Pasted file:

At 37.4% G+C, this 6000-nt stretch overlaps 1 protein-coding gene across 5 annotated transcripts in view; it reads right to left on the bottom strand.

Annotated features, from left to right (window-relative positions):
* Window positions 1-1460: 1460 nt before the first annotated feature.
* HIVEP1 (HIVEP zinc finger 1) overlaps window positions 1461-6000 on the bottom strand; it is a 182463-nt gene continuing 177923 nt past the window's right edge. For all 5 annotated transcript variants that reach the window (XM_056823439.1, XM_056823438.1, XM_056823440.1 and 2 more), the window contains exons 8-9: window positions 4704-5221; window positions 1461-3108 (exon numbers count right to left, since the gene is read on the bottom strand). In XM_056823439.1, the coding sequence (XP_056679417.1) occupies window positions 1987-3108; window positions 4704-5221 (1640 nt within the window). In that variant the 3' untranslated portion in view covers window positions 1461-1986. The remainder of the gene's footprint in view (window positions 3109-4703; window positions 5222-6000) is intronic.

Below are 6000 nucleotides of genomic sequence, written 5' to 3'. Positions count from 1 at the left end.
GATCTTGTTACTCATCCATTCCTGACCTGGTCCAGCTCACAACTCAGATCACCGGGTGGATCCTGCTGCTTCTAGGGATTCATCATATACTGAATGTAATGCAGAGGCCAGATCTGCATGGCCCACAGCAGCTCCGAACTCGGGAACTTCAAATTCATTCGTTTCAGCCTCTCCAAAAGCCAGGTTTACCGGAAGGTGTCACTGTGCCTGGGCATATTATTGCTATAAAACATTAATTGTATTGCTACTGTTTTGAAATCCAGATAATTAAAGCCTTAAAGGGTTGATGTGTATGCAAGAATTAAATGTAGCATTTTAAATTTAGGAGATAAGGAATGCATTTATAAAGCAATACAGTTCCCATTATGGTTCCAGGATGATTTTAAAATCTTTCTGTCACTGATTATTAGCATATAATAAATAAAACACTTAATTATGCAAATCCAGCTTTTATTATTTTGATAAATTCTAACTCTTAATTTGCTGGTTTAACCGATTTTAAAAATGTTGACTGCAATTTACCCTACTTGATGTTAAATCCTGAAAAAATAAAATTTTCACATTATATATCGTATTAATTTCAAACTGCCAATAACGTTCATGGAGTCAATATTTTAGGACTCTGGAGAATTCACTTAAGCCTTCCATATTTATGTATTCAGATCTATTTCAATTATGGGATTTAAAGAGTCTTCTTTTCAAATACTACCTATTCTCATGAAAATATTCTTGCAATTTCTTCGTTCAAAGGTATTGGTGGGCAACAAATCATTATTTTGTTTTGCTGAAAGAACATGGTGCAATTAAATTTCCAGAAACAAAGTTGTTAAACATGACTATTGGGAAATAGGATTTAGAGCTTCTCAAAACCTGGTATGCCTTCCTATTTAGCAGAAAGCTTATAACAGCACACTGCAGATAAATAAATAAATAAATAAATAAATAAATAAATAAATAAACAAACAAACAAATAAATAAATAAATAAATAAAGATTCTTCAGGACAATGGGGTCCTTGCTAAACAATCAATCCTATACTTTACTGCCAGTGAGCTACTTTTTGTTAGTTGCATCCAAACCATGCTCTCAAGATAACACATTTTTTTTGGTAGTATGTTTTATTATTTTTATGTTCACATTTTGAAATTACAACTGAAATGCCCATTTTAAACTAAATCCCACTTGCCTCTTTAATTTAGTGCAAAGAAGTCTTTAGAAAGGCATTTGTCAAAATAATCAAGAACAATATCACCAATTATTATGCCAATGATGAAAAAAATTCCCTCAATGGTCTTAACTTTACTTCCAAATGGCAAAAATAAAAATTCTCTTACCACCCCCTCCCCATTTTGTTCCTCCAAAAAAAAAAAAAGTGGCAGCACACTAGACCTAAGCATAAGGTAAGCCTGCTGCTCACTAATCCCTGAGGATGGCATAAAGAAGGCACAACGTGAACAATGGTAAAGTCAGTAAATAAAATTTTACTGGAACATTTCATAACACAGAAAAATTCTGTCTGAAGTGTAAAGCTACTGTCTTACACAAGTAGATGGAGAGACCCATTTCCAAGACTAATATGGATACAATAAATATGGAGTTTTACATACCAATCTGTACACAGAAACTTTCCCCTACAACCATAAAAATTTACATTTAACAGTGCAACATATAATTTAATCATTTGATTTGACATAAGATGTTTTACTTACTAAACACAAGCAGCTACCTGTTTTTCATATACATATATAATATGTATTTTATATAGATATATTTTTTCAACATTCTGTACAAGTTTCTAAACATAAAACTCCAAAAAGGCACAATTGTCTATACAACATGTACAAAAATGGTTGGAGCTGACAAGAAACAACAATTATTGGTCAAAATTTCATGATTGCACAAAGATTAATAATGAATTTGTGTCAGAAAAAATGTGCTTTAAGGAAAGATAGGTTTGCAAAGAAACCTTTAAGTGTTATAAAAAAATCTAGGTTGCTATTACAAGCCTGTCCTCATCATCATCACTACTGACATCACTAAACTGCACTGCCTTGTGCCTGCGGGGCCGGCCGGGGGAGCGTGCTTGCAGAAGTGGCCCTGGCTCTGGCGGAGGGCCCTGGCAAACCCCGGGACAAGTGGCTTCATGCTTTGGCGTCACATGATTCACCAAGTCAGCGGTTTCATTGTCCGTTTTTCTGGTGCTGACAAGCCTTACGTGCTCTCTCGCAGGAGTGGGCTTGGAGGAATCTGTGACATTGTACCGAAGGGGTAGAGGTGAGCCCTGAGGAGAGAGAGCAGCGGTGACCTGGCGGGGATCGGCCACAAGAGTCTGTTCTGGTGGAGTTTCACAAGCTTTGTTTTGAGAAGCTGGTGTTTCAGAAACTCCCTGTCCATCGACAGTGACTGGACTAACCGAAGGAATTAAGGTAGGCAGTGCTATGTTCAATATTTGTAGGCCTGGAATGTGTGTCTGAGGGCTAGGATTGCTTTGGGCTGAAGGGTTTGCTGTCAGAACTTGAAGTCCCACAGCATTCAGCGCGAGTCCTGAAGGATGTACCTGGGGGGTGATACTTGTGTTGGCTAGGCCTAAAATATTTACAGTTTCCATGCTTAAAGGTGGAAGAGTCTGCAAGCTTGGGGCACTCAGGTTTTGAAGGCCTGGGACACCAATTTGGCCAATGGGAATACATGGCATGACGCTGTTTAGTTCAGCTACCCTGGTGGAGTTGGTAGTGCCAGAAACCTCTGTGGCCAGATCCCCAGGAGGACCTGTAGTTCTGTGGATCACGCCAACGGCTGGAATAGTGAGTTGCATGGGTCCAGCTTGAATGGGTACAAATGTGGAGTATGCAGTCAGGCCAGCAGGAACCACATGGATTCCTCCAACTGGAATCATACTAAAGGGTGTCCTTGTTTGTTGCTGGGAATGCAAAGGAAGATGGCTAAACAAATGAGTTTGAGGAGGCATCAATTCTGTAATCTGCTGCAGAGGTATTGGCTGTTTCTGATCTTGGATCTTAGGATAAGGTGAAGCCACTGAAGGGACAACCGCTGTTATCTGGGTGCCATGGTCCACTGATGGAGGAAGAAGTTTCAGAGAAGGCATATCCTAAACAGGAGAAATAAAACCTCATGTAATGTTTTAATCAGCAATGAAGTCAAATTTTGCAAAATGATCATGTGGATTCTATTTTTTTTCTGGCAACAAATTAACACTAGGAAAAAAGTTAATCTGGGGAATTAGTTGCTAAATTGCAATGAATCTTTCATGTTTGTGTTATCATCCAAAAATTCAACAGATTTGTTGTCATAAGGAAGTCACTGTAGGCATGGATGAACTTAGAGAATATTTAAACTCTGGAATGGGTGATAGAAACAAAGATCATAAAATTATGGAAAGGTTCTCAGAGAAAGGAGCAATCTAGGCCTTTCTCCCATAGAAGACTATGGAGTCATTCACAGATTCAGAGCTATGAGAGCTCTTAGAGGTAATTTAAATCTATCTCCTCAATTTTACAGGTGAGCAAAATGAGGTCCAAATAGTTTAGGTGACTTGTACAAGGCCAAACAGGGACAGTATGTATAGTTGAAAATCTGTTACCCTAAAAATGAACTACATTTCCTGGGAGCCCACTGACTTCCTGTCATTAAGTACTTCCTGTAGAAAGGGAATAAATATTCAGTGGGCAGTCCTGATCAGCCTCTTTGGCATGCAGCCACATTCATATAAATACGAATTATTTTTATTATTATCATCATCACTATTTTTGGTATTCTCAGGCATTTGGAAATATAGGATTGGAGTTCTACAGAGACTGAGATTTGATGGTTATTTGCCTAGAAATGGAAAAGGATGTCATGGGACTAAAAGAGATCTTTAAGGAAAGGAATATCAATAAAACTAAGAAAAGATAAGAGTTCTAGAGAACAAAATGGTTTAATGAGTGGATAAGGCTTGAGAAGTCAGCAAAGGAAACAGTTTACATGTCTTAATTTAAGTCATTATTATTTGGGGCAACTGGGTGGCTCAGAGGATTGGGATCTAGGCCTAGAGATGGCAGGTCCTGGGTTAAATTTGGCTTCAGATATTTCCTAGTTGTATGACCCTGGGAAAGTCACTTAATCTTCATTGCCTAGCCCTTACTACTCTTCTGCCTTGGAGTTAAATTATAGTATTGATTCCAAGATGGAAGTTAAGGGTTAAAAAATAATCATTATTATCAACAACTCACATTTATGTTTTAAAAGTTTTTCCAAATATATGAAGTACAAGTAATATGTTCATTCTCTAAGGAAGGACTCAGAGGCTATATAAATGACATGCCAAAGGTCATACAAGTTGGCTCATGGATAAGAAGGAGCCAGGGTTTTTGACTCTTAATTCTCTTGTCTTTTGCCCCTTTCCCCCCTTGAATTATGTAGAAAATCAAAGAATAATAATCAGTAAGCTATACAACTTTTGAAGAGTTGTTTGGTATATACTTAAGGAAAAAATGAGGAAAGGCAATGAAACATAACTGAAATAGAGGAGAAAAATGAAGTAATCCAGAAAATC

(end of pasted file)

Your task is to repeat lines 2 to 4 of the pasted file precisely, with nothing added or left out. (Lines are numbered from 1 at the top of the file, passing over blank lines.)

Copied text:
Annotated features, from left to right (window-relative positions):
* Window positions 1-1460: 1460 nt before the first annotated feature.
* HIVEP1 (HIVEP zinc finger 1) overlaps window positions 1461-6000 on the bottom strand; it is a 182463-nt gene continuing 177923 nt past the window's right edge. For all 5 annotated transcript variants that reach the window (XM_056823439.1, XM_056823438.1, XM_056823440.1 and 2 more), the window contains exons 8-9: window positions 4704-5221; window positions 1461-3108 (exon numbers count right to left, since the gene is read on the bottom strand). In XM_056823439.1, the coding sequence (XP_056679417.1) occupies window positions 1987-3108; window positions 4704-5221 (1640 nt within the window). In that variant the 3' untranslated portion in view covers window positions 1461-1986. The remainder of the gene's footprint in view (window positions 3109-4703; window positions 5222-6000) is intronic.